Thx, John! You know, I don't believe I've ever been to Wendys, but that Jr Bacon Cheeseburger sounds good. Are you sending the 99 cents in cash or money order? LOL
JohnK3
(Pennsylvania)

Posts:967


04/24/2009 10:58 AM  
The JBC is on Wendy's so-called "Value Menu." Gets very high marks on the nutrition vs. junk scale. Comes in around 390 calories, I believe. Coupled with the Value Fries (read: Very Small Dose), $2.10 (tax included), makes for a nice, quick lunch if you're not famished. Mrs. JohnK is a big fan.

DonnaS
(Tennessee)

Posts:5671


04/24/2009 1:54 PM  


George,

Why oh why do you feel the nescessity to belittle everyone on this site for their comments and yet you continue to come back time after time. We are beneath you, your expertise and your tollerance for anyone else having an opinion so why is it that you still want to show up here and attack everyone?

If you are having a bad day, don't even turn on your computer. I'll bet that you treat everyone who you feel is less intelligent than you, as crap. In a perfect world, we would all be as smart as you but then again, I don't think that I want to be like you.
SteveM9
(Massachusetts)

Posts:2909


04/24/2009 5:47 PM  
Most towns wont get involved. They will approve a building permit based on local laws. If the owner doesn't follow HOA rules, that's your problem to work out with the owner. The city has done its part checking for compliance based on its rules. It doesn't have time to figure out yours.

The HOA would need to inform the owner of non-compliance and if they dont comply, follow the CCR's to fix the situation.
KirkW1
(Texas)

Posts:1665


04/24/2009 6:33 PM  
Two things:

1) The poster probably should make a motion to consult an attorney early in this process. Even if I could say 100% how such would play in my area, I am not in Georgia and can't speak for what will happen there.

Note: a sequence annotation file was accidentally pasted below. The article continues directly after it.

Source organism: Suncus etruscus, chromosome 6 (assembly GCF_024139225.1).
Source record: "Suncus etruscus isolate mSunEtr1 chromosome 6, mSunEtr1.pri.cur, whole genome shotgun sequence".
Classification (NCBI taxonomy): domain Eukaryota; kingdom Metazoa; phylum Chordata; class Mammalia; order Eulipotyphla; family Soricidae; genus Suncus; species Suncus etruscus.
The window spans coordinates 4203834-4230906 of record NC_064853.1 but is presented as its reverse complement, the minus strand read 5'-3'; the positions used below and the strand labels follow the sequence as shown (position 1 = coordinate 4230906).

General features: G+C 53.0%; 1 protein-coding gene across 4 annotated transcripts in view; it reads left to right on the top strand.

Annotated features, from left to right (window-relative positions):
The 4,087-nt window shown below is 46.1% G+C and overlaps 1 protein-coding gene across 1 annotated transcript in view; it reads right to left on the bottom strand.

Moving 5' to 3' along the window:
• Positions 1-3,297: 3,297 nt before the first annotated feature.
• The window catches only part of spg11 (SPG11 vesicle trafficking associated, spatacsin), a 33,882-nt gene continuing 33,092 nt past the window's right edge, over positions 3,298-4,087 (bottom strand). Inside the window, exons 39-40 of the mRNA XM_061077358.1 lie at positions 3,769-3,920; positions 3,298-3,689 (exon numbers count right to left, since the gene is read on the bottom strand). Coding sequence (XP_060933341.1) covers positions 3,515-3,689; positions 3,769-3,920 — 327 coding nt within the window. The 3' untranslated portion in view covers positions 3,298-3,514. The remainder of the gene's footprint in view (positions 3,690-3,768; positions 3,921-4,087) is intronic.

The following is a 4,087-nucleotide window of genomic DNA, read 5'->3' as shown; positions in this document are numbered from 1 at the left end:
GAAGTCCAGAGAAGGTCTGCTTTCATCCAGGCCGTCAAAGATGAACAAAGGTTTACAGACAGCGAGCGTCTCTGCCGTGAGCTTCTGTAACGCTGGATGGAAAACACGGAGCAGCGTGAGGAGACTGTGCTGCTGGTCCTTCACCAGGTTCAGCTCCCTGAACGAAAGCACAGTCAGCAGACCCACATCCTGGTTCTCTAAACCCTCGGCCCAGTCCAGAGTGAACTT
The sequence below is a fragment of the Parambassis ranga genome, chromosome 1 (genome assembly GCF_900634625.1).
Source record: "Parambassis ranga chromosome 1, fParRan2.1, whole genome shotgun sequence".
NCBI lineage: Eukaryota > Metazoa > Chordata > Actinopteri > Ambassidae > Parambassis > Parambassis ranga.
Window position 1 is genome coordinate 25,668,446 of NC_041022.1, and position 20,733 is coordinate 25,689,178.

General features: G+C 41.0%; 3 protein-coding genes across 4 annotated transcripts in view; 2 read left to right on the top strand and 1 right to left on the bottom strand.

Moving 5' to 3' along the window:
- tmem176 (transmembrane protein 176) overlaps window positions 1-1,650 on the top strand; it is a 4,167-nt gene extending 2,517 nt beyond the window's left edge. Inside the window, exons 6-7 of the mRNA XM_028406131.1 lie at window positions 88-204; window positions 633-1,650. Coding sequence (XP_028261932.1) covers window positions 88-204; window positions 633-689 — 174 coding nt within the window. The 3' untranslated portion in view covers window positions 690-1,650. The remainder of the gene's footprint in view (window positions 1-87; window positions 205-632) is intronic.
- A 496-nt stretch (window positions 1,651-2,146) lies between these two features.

2) George, while we may not be able to give legal advice, people here may have real experience in similar situations.

I can say that my father was involved in a situation where a land owner was trying to pit zoning against CC&Rs. In their case the zoning commission informed them that they legally could not consider the existing covenants as they were private contracts and they were prohibited from enforcing such. At the same time, because enough neighbors were present and up in arms over the proposed change the issue was killed. The conclusion was that a zoning change would be contrary to good public policy.

I can also say that in Texas the owner would likely be able to force one of two outcomes.
1) Honoring the original land plan.
2) Buying the lot for what it would be worth under the original land plan.

But again, this is Texas and not Georgia. I would try and spend some time to see what can be worked out. I would also keep in mind that one house that is smaller will not always be a detriment to the neighborhood. In fact, because of its unique situation it may end up increasing the value of the neighbors.

If your BOD doesn't have the authority to grant any variance, then you would be well to look for a change there. This is exactly why most CC&Rs allow for a variance.
GloriaL
(Georgia)

Posts:195


04/24/2009 7:13 PM  
I must thank all of you who offered the requested "insight." I value the many opinions and have found direction many times here before.